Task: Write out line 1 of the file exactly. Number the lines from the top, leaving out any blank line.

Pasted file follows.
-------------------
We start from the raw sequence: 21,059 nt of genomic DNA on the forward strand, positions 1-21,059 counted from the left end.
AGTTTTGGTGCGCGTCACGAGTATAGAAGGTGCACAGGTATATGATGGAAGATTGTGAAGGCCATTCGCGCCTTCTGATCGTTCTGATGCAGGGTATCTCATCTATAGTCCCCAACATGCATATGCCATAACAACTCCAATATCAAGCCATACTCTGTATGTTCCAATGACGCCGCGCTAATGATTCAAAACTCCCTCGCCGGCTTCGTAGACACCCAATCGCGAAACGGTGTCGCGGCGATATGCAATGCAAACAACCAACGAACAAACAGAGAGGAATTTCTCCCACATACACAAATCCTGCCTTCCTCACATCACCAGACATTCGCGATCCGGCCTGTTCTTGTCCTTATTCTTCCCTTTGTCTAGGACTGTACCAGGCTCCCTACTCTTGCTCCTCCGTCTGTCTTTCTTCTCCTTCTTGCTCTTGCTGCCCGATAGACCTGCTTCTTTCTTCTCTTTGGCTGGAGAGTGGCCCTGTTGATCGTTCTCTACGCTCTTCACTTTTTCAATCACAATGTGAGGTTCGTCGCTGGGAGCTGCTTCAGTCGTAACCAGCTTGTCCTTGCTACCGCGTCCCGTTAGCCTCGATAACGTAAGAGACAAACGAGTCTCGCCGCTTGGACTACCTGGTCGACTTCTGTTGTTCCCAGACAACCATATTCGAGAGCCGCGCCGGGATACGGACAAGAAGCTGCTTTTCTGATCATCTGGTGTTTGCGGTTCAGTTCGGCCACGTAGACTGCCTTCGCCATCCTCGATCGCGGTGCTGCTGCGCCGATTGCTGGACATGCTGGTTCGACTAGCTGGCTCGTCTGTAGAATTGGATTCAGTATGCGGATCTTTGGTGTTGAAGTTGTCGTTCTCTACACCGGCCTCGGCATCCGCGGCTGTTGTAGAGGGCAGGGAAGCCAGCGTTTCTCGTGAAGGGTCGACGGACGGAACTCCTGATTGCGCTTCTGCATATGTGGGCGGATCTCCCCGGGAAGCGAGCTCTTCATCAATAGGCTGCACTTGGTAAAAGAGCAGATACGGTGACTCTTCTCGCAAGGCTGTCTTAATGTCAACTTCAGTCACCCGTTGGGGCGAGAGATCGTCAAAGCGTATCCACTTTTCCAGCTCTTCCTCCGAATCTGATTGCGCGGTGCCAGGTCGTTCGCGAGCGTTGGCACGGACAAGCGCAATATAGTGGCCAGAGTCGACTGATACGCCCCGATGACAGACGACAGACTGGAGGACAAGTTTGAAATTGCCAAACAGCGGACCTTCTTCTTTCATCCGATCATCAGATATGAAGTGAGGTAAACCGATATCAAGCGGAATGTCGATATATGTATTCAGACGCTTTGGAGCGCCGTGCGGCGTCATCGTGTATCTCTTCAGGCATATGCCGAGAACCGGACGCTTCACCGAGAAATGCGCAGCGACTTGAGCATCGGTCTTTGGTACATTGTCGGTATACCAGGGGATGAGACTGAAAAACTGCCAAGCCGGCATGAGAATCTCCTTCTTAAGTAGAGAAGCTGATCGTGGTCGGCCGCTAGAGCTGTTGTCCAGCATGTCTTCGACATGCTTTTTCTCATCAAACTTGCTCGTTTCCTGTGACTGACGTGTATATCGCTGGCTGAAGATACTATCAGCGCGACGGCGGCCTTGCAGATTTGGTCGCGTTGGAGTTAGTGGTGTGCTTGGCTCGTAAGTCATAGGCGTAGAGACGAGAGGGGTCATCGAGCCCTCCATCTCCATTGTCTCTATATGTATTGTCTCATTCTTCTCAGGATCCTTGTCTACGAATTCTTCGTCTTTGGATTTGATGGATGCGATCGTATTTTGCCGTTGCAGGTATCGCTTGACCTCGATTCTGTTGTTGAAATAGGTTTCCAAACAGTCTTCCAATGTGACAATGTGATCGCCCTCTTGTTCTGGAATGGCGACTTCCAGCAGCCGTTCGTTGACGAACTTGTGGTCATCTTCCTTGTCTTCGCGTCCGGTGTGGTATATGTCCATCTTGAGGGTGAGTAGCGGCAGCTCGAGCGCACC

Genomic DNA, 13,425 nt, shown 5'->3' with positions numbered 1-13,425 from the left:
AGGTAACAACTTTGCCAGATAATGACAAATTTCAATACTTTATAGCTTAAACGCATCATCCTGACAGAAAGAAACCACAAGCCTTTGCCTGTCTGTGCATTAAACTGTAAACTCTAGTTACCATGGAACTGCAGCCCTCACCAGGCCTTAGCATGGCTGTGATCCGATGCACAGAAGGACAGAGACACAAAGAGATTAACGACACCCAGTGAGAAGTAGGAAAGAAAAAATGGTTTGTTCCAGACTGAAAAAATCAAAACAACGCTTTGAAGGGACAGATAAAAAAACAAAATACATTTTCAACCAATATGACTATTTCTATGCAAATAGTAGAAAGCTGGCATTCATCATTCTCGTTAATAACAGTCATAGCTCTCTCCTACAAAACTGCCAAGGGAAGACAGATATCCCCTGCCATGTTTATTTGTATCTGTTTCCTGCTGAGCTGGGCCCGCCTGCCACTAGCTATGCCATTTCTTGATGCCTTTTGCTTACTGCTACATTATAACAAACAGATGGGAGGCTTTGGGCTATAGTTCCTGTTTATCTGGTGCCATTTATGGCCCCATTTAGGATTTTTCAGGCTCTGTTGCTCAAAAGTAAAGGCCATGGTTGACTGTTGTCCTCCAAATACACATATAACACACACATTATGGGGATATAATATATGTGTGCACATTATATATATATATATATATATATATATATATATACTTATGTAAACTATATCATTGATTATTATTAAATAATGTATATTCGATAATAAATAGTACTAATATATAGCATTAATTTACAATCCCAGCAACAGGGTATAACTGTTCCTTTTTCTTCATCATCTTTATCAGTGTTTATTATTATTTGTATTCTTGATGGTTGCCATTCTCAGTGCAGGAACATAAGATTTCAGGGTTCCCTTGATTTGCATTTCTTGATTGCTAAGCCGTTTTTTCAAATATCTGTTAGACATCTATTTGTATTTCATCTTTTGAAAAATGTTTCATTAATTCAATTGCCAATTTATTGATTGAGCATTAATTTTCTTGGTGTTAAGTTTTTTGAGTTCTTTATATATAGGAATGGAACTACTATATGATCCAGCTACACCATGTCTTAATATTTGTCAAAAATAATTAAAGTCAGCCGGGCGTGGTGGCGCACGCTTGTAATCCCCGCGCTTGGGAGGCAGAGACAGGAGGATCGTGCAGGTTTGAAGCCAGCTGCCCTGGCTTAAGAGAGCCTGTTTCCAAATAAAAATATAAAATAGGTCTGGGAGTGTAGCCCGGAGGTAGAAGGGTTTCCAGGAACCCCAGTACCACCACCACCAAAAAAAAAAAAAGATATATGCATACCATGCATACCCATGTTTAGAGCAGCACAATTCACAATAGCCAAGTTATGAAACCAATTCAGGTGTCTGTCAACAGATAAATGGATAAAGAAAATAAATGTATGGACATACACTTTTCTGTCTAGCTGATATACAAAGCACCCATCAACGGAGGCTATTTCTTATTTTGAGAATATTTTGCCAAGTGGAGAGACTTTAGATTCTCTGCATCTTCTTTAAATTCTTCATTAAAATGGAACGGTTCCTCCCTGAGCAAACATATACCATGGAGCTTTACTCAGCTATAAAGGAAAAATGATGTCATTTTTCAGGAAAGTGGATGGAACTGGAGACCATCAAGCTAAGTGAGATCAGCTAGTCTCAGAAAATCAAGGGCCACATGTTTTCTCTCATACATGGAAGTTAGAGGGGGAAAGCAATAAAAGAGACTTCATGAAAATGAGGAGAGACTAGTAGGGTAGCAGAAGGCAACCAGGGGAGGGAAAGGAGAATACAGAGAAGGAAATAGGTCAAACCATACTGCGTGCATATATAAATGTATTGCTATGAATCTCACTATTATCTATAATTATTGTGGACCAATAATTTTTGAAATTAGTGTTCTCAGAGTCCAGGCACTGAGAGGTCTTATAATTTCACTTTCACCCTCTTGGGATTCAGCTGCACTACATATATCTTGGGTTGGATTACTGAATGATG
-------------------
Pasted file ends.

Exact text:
We start from the raw sequence: 21,059 nt of genomic DNA on the forward strand, positions 1-21,059 counted from the left end.